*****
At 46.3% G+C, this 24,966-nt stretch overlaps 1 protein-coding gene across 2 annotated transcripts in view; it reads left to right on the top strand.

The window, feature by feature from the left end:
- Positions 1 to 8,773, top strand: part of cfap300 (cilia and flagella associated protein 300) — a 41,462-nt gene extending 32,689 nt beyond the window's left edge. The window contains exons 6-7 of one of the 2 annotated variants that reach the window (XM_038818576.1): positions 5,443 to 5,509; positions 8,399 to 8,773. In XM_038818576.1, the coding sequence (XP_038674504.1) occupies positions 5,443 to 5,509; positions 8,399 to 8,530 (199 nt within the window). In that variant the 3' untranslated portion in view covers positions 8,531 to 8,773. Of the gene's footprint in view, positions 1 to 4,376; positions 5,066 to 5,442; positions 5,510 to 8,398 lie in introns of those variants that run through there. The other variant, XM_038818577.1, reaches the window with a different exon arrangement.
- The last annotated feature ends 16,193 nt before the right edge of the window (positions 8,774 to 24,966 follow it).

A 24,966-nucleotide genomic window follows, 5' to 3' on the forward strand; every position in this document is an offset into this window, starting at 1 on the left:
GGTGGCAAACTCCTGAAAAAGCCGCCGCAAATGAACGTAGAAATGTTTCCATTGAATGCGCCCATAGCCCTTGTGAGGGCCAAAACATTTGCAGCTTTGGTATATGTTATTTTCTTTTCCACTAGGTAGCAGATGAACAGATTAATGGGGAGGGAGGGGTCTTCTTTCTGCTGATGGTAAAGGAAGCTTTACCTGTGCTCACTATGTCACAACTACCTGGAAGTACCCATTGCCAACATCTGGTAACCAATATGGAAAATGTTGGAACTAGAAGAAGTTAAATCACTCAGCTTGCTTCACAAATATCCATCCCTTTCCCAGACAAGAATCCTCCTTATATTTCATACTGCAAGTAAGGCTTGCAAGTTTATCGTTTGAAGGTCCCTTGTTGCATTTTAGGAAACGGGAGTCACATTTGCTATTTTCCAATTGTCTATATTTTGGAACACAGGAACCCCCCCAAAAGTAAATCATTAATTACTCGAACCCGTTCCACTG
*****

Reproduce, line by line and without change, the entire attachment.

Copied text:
At 46.3% G+C, this 24,966-nt stretch overlaps 1 protein-coding gene across 2 annotated transcripts in view; it reads left to right on the top strand.

The window, feature by feature from the left end:
- Positions 1 to 8,773, top strand: part of cfap300 (cilia and flagella associated protein 300) — a 41,462-nt gene extending 32,689 nt beyond the window's left edge. The window contains exons 6-7 of one of the 2 annotated variants that reach the window (XM_038818576.1): positions 5,443 to 5,509; positions 8,399 to 8,773. In XM_038818576.1, the coding sequence (XP_038674504.1) occupies positions 5,443 to 5,509; positions 8,399 to 8,530 (199 nt within the window). In that variant the 3' untranslated portion in view covers positions 8,531 to 8,773. Of the gene's footprint in view, positions 1 to 4,376; positions 5,066 to 5,442; positions 5,510 to 8,398 lie in introns of those variants that run through there. The other variant, XM_038818577.1, reaches the window with a different exon arrangement.
- The last annotated feature ends 16,193 nt before the right edge of the window (positions 8,774 to 24,966 follow it).

A 24,966-nucleotide genomic window follows, 5' to 3' on the forward strand; every position in this document is an offset into this window, starting at 1 on the left:
GGTGGCAAACTCCTGAAAAAGCCGCCGCAAATGAACGTAGAAATGTTTCCATTGAATGCGCCCATAGCCCTTGTGAGGGCCAAAACATTTGCAGCTTTGGTATATGTTATTTTCTTTTCCACTAGGTAGCAGATGAACAGATTAATGGGGAGGGAGGGGTCTTCTTTCTGCTGATGGTAAAGGAAGCTTTACCTGTGCTCACTATGTCACAACTACCTGGAAGTACCCATTGCCAACATCTGGTAACCAATATGGAAAATGTTGGAACTAGAAGAAGTTAAATCACTCAGCTTGCTTCACAAATATCCATCCCTTTCCCAGACAAGAATCCTCCTTATATTTCATACTGCAAGTAAGGCTTGCAAGTTTATCGTTTGAAGGTCCCTTGTTGCATTTTAGGAAACGGGAGTCACATTTGCTATTTTCCAATTGTCTATATTTTGGAACACAGGAACCCCCCCAAAAGTAAATCATTAATTACTCGAACCCGTTCCACTG